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Why begin a formal ERP selection process?

Modern ERP systems are complex business systems. They contain vast capabilities, integrations, and data, and touch nearly every nerve of your business.

ERP industry consolidation due to acquisitions has always been a concern and has increased significantly in recent years. Back in the day, Oracle and Infor were infamous for acquisitions, Oracle with PeopleSoft, JD Edwards, and NetSuite, and Infor with Lawson, Birst, Saleslogix, and approximately 26 others. Infor was then recently acquired by Koch Industries, and this trend is extending across the enterprise software market. Microsoft’s entire lineup of Dynamics ERP products is largely the result of acquisitions, and SAP has spent about $40 billion on various business application capabilities.

If you are an outsider trying to navigate this industry is hard to tell…

  • Which products are the result of an acquisition or may be acquired soon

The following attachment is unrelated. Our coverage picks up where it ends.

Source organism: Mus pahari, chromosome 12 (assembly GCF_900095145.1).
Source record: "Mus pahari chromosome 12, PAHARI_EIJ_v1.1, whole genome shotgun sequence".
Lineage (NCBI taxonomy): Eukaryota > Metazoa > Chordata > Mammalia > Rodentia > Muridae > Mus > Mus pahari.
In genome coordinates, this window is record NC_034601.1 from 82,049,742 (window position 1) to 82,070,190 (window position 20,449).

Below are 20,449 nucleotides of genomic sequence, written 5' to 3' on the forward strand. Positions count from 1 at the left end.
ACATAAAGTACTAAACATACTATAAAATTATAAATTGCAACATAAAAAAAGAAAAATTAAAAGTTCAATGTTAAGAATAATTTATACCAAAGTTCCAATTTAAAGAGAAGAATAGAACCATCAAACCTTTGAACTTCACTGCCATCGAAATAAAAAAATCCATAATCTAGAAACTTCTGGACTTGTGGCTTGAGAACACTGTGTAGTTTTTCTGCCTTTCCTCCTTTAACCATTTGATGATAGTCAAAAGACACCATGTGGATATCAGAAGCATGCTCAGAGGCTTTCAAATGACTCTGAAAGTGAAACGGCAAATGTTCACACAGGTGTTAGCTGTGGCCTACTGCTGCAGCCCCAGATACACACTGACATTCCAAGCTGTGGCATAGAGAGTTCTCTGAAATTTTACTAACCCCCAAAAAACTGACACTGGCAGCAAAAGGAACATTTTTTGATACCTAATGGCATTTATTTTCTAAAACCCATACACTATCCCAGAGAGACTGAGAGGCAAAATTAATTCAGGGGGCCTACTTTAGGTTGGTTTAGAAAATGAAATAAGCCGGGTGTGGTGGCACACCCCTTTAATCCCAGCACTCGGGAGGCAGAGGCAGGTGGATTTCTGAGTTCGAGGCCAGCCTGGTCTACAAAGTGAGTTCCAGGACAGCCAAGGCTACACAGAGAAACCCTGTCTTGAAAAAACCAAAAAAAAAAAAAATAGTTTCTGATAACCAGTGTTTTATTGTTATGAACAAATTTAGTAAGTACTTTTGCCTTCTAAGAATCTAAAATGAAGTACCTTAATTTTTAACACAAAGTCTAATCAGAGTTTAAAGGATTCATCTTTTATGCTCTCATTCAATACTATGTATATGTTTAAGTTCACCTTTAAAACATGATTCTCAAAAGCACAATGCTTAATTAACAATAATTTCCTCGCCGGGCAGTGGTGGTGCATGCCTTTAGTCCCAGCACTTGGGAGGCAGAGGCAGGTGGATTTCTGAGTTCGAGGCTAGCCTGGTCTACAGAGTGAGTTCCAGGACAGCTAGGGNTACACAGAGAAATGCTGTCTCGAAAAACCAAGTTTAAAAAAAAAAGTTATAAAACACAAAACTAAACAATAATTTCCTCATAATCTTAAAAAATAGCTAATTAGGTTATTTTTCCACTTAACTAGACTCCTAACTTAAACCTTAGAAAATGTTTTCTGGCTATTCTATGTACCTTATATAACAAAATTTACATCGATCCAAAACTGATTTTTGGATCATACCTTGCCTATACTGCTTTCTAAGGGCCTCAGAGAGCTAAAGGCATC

• Which products receive the bulk of R&D dollars
  • Which products are being phased out over time
  • Which products have a robust partner ecosystem
  • Which products have many successful (or not so successful ERP implementations)

You don’t want to invest time and money with an ERP vendor only to find the shortcomings after your ERP is live. The complexity only grows with the variety of applications and necessary integrations. Do not get caught up in flashy marketing and a high-pressure sales process; you have options. That is where ERP selection firms can help with your ERP selection process.

Stages of the ERP Selection Process

Here are the high-level steps you will complete in a software evaluation. There are many options for an ERP selection consultant, but most will follow similar methodologies. Take special note here: Just because a consultant uses the right language or their approach looks good, what ultimately matters is execution. You will ultimately need to decide the consulting firm that is best for your business, and this past post helps to outline the approach for doing just that: thttps://kpcteam.com/kpposts/hiring-a-consultant-dont-gamble/